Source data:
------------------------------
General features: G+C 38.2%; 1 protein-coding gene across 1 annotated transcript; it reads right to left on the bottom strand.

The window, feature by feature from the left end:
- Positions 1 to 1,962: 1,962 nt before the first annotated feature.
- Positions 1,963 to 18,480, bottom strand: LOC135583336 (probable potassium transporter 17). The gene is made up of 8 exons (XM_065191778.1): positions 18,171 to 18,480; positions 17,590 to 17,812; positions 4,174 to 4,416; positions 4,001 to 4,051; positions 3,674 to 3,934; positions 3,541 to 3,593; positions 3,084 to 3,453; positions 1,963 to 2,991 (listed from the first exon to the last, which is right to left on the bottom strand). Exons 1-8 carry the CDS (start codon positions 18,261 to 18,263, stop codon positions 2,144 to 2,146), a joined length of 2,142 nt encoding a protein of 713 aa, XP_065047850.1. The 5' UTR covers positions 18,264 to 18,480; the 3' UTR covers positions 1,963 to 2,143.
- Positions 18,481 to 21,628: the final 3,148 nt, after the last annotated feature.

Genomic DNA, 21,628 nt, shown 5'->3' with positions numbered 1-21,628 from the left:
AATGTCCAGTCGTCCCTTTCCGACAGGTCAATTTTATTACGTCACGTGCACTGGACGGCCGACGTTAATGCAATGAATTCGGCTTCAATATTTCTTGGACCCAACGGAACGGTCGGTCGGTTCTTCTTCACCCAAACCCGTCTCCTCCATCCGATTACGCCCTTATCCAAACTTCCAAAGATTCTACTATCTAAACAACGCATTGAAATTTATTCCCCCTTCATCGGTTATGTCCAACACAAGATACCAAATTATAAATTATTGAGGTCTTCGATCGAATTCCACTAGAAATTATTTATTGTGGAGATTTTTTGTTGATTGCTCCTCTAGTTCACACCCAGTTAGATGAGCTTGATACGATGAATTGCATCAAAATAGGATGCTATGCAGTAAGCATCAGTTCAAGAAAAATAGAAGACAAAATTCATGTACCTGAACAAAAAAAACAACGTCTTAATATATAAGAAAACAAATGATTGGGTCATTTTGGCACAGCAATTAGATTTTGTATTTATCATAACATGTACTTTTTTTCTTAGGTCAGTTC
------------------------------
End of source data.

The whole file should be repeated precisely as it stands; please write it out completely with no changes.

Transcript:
General features: G+C 38.2%; 1 protein-coding gene across 1 annotated transcript; it reads right to left on the bottom strand.

The window, feature by feature from the left end:
- Positions 1 to 1,962: 1,962 nt before the first annotated feature.
- Positions 1,963 to 18,480, bottom strand: LOC135583336 (probable potassium transporter 17). The gene is made up of 8 exons (XM_065191778.1): positions 18,171 to 18,480; positions 17,590 to 17,812; positions 4,174 to 4,416; positions 4,001 to 4,051; positions 3,674 to 3,934; positions 3,541 to 3,593; positions 3,084 to 3,453; positions 1,963 to 2,991 (listed from the first exon to the last, which is right to left on the bottom strand). Exons 1-8 carry the CDS (start codon positions 18,261 to 18,263, stop codon positions 2,144 to 2,146), a joined length of 2,142 nt encoding a protein of 713 aa, XP_065047850.1. The 5' UTR covers positions 18,264 to 18,480; the 3' UTR covers positions 1,963 to 2,143.
- Positions 18,481 to 21,628: the final 3,148 nt, after the last annotated feature.

Genomic DNA, 21,628 nt, shown 5'->3' with positions numbered 1-21,628 from the left:
AATGTCCAGTCGTCCCTTTCCGACAGGTCAATTTTATTACGTCACGTGCACTGGACGGCCGACGTTAATGCAATGAATTCGGCTTCAATATTTCTTGGACCCAACGGAACGGTCGGTCGGTTCTTCTTCACCCAAACCCGTCTCCTCCATCCGATTACGCCCTTATCCAAACTTCCAAAGATTCTACTATCTAAACAACGCATTGAAATTTATTCCCCCTTCATCGGTTATGTCCAACACAAGATACCAAATTATAAATTATTGAGGTCTTCGATCGAATTCCACTAGAAATTATTTATTGTGGAGATTTTTTGTTGATTGCTCCTCTAGTTCACACCCAGTTAGATGAGCTTGATACGATGAATTGCATCAAAATAGGATGCTATGCAGTAAGCATCAGTTCAAGAAAAATAGAAGACAAAATTCATGTACCTGAACAAAAAAAACAACGTCTTAATATATAAGAAAACAAATGATTGGGTCATTTTGGCACAGCAATTAGATTTTGTATTTATCATAACATGTACTTTTTTTCTTAGGTCAGTTC